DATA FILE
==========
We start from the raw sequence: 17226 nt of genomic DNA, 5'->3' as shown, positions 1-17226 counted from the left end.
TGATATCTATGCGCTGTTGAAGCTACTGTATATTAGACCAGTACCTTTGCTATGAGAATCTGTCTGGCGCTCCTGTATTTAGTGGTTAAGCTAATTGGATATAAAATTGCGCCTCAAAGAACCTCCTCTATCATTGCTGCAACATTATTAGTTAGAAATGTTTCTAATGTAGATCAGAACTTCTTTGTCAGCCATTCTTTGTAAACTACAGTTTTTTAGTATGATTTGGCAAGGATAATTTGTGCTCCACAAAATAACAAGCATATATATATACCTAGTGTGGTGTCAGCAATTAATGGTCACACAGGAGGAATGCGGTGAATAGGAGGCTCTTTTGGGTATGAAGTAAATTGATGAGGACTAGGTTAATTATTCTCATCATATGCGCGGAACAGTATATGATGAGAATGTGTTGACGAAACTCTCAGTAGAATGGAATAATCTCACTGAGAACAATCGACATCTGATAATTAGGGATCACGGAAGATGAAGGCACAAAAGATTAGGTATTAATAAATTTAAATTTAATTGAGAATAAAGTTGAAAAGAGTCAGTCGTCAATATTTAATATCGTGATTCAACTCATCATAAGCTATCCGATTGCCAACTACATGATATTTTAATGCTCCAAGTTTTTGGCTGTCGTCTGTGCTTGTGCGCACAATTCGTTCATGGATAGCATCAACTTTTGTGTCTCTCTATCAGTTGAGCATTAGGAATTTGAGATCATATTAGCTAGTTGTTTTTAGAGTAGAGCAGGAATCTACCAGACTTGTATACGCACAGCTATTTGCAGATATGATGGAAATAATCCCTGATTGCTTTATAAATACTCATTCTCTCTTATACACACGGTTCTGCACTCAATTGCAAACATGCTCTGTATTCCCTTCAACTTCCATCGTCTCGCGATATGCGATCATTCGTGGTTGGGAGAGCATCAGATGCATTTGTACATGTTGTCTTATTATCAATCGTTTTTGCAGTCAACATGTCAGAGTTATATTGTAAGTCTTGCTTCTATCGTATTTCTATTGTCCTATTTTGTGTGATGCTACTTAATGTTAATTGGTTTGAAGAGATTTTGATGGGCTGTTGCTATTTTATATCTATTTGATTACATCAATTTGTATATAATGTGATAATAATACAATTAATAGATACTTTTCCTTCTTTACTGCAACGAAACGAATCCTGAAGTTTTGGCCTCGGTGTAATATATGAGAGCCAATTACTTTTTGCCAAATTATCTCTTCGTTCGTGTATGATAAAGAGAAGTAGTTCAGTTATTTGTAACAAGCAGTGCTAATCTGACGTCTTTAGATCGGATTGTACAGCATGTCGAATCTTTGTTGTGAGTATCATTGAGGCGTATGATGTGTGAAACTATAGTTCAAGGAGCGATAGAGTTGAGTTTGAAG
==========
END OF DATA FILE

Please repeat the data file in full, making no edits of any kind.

We start from the raw sequence: 17226 nt of genomic DNA, 5'->3' as shown, positions 1-17226 counted from the left end.
TGATATCTATGCGCTGTTGAAGCTACTGTATATTAGACCAGTACCTTTGCTATGAGAATCTGTCTGGCGCTCCTGTATTTAGTGGTTAAGCTAATTGGATATAAAATTGCGCCTCAAAGAACCTCCTCTATCATTGCTGCAACATTATTAGTTAGAAATGTTTCTAATGTAGATCAGAACTTCTTTGTCAGCCATTCTTTGTAAACTACAGTTTTTTAGTATGATTTGGCAAGGATAATTTGTGCTCCACAAAATAACAAGCATATATATATACCTAGTGTGGTGTCAGCAATTAATGGTCACACAGGAGGAATGCGGTGAATAGGAGGCTCTTTTGGGTATGAAGTAAATTGATGAGGACTAGGTTAATTATTCTCATCATATGCGCGGAACAGTATATGATGAGAATGTGTTGACGAAACTCTCAGTAGAATGGAATAATCTCACTGAGAACAATCGACATCTGATAATTAGGGATCACGGAAGATGAAGGCACAAAAGATTAGGTATTAATAAATTTAAATTTAATTGAGAATAAAGTTGAAAAGAGTCAGTCGTCAATATTTAATATCGTGATTCAACTCATCATAAGCTATCCGATTGCCAACTACATGATATTTTAATGCTCCAAGTTTTTGGCTGTCGTCTGTGCTTGTGCGCACAATTCGTTCATGGATAGCATCAACTTTTGTGTCTCTCTATCAGTTGAGCATTAGGAATTTGAGATCATATTAGCTAGTTGTTTTTAGAGTAGAGCAGGAATCTACCAGACTTGTATACGCACAGCTATTTGCAGATATGATGGAAATAATCCCTGATTGCTTTATAAATACTCATTCTCTCTTATACACACGGTTCTGCACTCAATTGCAAACATGCTCTGTATTCCCTTCAACTTCCATCGTCTCGCGATATGCGATCATTCGTGGTTGGGAGAGCATCAGATGCATTTGTACATGTTGTCTTATTATCAATCGTTTTTGCAGTCAACATGTCAGAGTTATATTGTAAGTCTTGCTTCTATCGTATTTCTATTGTCCTATTTTGTGTGATGCTACTTAATGTTAATTGGTTTGAAGAGATTTTGATGGGCTGTTGCTATTTTATATCTATTTGATTACATCAATTTGTATATAATGTGATAATAATACAATTAATAGATACTTTTCCTTCTTTACTGCAACGAAACGAATCCTGAAGTTTTGGCCTCGGTGTAATATATGAGAGCCAATTACTTTTTGCCAAATTATCTCTTCGTTCGTGTATGATAAAGAGAAGTAGTTCAGTTATTTGTAACAAGCAGTGCTAATCTGACGTCTTTAGATCGGATTGTACAGCATGTCGAATCTTTGTTGTGAGTATCATTGAGGCGTATGATGTGTGAAACTATAGTTCAAGGAGCGATAGAGTTGAGTTTGAAG